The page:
Last week it felt like we had moved above the Arctic Circle. I was expecting a polar bear to jump out at me any moment on my early morning run last Monday. But today, we were back to an Arkansas winter. Even so, it's only days now to my next marathon, so I didn't push too hard. We finished the distance in just under 59 minutes, averaging a little better than a 10 minute per mile pace.
This weekend, I'm going to start with a 4:30 goal marathon time and try to stick with that pace from beginning to end. You might remember my last attempt fell almost 5 minutes short of that goal because I started out way too fast. Hopefully that won't be the case this time. All I have to do is stay disciplined from the first step to the last step. But that is always harder than it sounds.
But I discipline my body and keep it under control, lest after preaching to others I myself should be disqualified. ~ 1 Corinthians 9:27 (ESV)
In a marathon, discipline is important so you don't wear yourself out. Lack of discipline, starting out too fast or getting ahead of pace a little way into the race, can result in that dreaded "hitting the wall." In my last marathon, at mile 23, my hamstring just locked up on me. I couldn't run. I couldn't walk. All I could do was stand there, rubbing the back of my leg and trying to stretch it out.
After a couple minutes stretching, I was able to manage a very slow walk. That lasted about a half mile. Then I could finally manage a little shuffling "run." Usually, that's what "hitting the wall" feels like. It's not enough to stop you, to shut you down, just to make you feel bad, slow you down, and destroy your hopes of making your time goal. But there are cases where it does stop you, where you feel so bad you just have to drop out, or DNF in racing speak.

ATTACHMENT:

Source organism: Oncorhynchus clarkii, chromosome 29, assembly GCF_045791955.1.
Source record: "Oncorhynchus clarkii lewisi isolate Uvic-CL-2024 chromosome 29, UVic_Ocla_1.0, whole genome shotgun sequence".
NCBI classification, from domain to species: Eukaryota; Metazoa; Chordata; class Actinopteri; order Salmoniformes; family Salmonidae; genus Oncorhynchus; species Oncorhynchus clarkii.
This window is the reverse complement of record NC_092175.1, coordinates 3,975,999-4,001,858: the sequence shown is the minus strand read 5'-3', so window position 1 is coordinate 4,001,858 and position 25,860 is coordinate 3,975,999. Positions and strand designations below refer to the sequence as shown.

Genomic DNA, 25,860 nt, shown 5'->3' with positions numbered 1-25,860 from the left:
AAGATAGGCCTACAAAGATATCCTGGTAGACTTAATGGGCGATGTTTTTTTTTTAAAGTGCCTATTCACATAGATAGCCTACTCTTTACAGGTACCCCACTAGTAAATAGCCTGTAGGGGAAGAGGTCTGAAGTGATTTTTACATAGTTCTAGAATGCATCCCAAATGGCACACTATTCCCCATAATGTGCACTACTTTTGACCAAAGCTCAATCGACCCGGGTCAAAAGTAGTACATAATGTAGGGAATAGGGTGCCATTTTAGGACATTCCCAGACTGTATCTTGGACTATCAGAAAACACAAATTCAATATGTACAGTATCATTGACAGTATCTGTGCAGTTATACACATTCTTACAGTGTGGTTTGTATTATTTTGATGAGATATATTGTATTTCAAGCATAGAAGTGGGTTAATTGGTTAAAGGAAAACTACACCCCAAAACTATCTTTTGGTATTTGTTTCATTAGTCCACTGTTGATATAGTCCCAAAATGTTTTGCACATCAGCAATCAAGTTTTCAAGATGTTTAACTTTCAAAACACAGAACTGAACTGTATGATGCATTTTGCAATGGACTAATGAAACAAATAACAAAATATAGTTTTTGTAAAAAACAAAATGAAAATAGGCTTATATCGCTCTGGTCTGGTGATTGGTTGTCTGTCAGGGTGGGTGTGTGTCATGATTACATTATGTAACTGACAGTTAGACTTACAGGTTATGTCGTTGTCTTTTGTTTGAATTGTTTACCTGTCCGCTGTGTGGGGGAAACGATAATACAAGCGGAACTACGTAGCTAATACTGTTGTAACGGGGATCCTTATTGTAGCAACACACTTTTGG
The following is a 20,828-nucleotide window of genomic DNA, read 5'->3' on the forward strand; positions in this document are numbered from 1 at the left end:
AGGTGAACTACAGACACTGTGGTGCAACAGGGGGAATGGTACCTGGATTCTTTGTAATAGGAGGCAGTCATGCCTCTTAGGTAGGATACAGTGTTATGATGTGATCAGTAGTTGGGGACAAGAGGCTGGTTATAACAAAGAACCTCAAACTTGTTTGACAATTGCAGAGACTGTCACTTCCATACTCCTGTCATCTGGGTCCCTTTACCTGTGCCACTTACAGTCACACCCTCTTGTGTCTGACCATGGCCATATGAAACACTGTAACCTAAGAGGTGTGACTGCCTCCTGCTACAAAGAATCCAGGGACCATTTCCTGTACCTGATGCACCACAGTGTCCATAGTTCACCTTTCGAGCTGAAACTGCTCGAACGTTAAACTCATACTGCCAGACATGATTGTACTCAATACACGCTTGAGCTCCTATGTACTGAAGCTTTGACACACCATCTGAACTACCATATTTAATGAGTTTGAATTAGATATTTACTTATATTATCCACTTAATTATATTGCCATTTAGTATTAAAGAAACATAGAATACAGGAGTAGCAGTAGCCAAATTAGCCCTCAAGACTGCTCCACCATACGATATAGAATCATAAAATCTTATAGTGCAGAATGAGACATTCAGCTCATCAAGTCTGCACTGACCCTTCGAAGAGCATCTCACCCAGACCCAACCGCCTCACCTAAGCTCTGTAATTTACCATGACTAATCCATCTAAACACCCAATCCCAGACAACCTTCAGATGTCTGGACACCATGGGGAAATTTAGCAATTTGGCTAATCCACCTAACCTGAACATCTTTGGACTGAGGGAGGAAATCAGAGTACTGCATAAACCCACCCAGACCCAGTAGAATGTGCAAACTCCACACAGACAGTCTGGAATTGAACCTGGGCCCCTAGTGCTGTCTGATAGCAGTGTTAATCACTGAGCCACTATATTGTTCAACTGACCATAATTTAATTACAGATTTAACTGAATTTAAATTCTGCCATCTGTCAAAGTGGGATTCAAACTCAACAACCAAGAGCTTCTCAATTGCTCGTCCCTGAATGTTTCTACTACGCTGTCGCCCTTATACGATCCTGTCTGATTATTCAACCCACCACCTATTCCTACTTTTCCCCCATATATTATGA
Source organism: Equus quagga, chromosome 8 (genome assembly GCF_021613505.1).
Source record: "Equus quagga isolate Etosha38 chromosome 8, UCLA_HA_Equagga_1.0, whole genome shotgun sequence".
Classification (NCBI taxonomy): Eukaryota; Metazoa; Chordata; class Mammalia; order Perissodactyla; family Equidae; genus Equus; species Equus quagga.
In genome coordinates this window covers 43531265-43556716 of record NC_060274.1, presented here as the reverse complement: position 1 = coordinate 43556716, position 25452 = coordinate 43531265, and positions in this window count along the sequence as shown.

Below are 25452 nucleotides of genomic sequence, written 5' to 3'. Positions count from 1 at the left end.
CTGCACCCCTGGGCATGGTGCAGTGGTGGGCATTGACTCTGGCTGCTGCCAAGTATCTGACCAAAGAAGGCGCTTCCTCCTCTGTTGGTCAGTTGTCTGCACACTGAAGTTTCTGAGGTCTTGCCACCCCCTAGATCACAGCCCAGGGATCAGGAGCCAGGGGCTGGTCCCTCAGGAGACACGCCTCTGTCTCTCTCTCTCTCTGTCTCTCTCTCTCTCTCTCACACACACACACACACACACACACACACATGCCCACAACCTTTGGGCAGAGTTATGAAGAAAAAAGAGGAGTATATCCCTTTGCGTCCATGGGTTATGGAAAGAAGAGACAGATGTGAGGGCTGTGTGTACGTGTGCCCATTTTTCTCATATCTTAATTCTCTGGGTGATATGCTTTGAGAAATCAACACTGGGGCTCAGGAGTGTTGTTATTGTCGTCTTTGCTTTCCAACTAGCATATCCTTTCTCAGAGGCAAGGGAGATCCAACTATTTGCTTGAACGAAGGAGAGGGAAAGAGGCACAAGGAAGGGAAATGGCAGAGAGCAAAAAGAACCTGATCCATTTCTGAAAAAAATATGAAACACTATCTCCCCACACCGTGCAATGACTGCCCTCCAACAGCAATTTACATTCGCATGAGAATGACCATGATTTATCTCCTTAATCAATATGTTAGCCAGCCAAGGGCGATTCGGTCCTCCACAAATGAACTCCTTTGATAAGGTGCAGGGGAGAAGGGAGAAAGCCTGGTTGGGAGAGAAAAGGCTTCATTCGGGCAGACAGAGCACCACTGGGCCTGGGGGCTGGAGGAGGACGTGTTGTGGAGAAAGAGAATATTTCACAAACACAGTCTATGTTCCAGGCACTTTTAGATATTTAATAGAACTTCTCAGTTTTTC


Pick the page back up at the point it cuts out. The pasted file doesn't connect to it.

That's what happened to me at last year's Full mOOn 50K. At ~23 miles (are you sensing a pattern here?), I came to the last aid station with 8 more miles to go to the finish line. 8 more miles. I had just walked up a hill that felt like I was climbing Everest, but when I reached the top, there just wasn't anything left. The wall had stopped me that time, again because I'd started out too fast, running hills I should have been walking. Again, my lack of self discipline, wrecked my race.
While that may sound bad, it's nowhere near as bad as failing to discipline ourselves in our Christian life. As Christians, we're constantly watched, under the eye of many just hoping we'll fall and fail. Though our falls don't change the fact we're saved, don't keep us from getting to Heaven, they can have far-reaching, even eternal consequences.
Once we're saved, we have a duty to lead others to Christ, or at least allow God to work through us to draw others to Him. We have a duty to become a lamp through which His light shines. If we lack self discipline and fall, our Christian witness, our lamp, is dimmed. Through our lack of discipline, we turn people away from Christ rather than lead them to Him.
So we must discipline ourselves, physically in the marathon, and spiritually in the most important race, life. Grab your Bible and seek God's word. Read it. Follow it. And live it. It's God's instruction manual for us. We must be disciplined and discipline ourselves if we're to seek, find, and submit to God's will.
If you don't know Jesus as your personal savior, if you're missing the faith, hope, and love written about here, if you want the peace that we as Christians have in our lives, please visit our Got Jesus? page for step-by-step instructions on how to accept Jesus Christ as your personal Savior.